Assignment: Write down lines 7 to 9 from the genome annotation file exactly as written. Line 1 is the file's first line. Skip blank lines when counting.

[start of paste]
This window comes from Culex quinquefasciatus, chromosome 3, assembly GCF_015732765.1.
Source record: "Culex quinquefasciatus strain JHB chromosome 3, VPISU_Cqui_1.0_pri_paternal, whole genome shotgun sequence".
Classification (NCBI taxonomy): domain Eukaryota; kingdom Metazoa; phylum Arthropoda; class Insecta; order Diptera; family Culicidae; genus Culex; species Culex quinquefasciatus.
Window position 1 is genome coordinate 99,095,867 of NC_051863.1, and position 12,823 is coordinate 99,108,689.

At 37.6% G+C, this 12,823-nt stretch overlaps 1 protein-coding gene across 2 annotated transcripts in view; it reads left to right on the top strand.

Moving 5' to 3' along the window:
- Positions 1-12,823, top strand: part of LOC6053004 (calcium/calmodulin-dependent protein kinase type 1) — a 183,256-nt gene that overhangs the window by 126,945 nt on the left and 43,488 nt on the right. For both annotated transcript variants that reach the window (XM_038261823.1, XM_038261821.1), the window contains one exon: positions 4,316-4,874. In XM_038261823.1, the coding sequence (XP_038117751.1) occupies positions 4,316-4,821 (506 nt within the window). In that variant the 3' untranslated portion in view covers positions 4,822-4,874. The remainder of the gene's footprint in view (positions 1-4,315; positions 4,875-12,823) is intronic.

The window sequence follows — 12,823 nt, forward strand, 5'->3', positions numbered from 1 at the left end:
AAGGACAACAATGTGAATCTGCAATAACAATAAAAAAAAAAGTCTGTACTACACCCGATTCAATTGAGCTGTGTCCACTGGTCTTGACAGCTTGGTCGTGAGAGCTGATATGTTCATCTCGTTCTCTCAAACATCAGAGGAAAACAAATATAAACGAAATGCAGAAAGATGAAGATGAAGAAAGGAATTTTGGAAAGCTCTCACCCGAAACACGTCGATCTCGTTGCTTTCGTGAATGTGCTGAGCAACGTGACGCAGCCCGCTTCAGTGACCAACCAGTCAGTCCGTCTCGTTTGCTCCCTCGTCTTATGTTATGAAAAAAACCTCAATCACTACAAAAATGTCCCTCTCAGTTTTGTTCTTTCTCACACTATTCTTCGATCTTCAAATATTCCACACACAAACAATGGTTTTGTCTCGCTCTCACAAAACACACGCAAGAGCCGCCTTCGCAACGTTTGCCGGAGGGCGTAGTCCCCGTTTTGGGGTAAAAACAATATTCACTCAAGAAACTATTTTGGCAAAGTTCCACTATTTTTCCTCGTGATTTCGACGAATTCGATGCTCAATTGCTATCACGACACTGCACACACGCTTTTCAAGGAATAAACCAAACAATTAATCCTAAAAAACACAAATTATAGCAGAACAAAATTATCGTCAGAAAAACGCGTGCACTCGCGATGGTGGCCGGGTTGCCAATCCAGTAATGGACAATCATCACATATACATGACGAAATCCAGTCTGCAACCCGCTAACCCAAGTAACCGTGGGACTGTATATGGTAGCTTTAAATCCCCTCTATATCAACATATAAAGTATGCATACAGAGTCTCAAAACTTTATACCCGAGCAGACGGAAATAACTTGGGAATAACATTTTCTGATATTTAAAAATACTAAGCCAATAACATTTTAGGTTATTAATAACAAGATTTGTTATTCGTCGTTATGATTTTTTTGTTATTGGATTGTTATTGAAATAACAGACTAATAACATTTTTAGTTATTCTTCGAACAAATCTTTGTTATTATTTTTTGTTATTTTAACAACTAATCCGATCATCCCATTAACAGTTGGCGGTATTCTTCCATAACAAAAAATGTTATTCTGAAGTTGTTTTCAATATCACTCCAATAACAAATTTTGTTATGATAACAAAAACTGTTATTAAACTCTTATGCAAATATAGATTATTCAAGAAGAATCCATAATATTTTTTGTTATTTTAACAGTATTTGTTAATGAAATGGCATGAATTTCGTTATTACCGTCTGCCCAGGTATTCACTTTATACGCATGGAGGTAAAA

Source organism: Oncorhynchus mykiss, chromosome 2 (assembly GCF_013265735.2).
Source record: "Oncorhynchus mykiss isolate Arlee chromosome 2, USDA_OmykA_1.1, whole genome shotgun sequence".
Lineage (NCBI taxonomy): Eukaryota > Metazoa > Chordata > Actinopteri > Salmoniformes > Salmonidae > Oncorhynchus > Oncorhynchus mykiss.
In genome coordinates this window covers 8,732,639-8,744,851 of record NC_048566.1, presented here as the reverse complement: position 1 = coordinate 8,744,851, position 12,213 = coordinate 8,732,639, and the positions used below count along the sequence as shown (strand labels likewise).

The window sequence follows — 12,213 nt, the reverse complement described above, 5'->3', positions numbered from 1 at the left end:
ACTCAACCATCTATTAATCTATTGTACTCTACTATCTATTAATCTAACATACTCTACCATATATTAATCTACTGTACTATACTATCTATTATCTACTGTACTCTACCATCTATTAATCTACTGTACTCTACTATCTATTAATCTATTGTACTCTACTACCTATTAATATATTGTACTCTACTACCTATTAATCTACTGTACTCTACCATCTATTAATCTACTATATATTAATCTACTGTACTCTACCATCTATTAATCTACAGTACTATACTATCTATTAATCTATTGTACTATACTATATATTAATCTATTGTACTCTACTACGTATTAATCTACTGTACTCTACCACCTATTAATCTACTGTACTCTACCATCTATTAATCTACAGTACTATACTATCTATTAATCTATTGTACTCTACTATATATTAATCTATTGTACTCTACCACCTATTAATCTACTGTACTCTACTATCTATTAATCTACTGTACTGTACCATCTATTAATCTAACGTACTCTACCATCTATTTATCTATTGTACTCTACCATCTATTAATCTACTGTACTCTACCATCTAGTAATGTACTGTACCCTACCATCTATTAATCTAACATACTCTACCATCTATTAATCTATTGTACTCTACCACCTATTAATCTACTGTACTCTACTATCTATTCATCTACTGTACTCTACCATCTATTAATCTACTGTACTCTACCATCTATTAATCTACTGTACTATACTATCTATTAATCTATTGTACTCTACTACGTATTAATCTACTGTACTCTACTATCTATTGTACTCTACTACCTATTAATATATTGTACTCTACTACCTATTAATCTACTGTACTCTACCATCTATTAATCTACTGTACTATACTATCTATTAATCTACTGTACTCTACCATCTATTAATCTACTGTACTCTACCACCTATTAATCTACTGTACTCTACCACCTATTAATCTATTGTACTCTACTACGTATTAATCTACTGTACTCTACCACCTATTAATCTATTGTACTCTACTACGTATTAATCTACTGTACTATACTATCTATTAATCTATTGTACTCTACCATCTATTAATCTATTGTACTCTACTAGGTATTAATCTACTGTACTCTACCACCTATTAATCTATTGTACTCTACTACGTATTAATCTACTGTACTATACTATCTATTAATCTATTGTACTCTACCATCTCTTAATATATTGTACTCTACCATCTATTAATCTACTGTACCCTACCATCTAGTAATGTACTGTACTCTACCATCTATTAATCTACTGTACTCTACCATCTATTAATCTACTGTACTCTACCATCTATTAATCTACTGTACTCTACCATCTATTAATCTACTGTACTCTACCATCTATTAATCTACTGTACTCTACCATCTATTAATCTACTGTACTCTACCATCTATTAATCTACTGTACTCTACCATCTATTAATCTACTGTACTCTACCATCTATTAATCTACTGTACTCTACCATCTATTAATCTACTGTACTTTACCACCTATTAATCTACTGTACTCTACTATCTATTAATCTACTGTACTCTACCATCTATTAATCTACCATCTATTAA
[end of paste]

- Positions 1-12,823, top strand: part of LOC6053004 (calcium/calmodulin-dependent protein kinase type 1) — a 183,256-nt gene that overhangs the window by 126,945 nt on the left and 43,488 nt on the right. For both annotated transcript variants that reach the window (XM_038261823.1, XM_038261821.1), the window contains one exon: positions 4,316-4,874. In XM_038261823.1, the coding sequence (XP_038117751.1) occupies positions 4,316-4,821 (506 nt within the window). In that variant the 3' untranslated portion in view covers positions 4,822-4,874. The remainder of the gene's footprint in view (positions 1-4,315; positions 4,875-12,823) is intronic.

The window sequence follows — 12,823 nt, forward strand, 5'->3', positions numbered from 1 at the left end:
AAGGACAACAATGTGAATCTGCAATAACAATAAAAAAAAAAGTCTGTACTACACCCGATTCAATTGAGCTGTGTCCACTGGTCTTGACAGCTTGGTCGTGAGAGCTGATATGTTCATCTCGTTCTCTCAAACATCAGAGGAAAACAAATATAAACGAAATGCAGAAAGATGAAGATGAAGAAAGGAATTTTGGAAAGCTCTCACCCGAAACACGTCGATCTCGTTGCTTTCGTGAATGTGCTGAGCAACGTGACGCAGCCCGCTTCAGTGACCAACCAGTCAGTCCGTCTCGTTTGCTCCCTCGTCTTATGTTATGAAAAAAACCTCAATCACTACAAAAATGTCCCTCTCAGTTTTGTTCTTTCTCACACTATTCTTCGATCTTCAAATATTCCACACACAAACAATGGTTTTGTCTCGCTCTCACAAAACACACGCAAGAGCCGCCTTCGCAACGTTTGCCGGAGGGCGTAGTCCCCGTTTTGGGGTAAAAACAATATTCACTCAAGAAACTATTTTGGCAAAGTTCCACTATTTTTCCTCGTGATTTCGACGAATTCGATGCTCAATTGCTATCACGACACTGCACACACGCTTTTCAAGGAATAAACCAAACAATTAATCCTAAAAAACACAAATTATAGCAGAACAAAATTATCGTCAGAAAAACGCGTGCACTCGCGATGGTGGCCGGGTTGCCAATCCAGTAATGGACAATCATCACATATACATGACGAAATCCAGTCTGCAACCCGCTAACCCAAGTAACCGTGGGACTGTATATGGTAGCTTTAAATCCCCTCTATATCAACATATAAAGTATGCATACAGAGTCTCAAAACTTTATACCCGAGCAGACGGAAATAACTTGGGAATAACATTTTCTGATATTTAAAAATACTAAGCCAATAACATTTTAGGTTATTAATAACAAGATTTGTTATTCGTCGTTATGATTTTTTTGTTATTGGATTGTTATTGAAATAACAGACTAATAACATTTTTAGTTATTCTTCGAACAAATCTTTGTTATTATTTTTTGTTATTTTAACAACTAATCCGATCATCCCATTAACAGTTGGCGGTATTCTTCCATAACAAAAAATGTTATTCTGAAGTTGTTTTCAATATCACTCCAATAACAAATTTTGTTATGATAACAAAAACTGTTATTAAACTCTTATGCAAATATAGATTATTCAAGAAGAATCCATAATATTTTTTGTTATTTTAACAGTATTTGTTAATGAAATGGCATGAATTTCGTTATTACCGTCTGCCCAGGTATTCACTTTATACGCATGGAGGTAAAA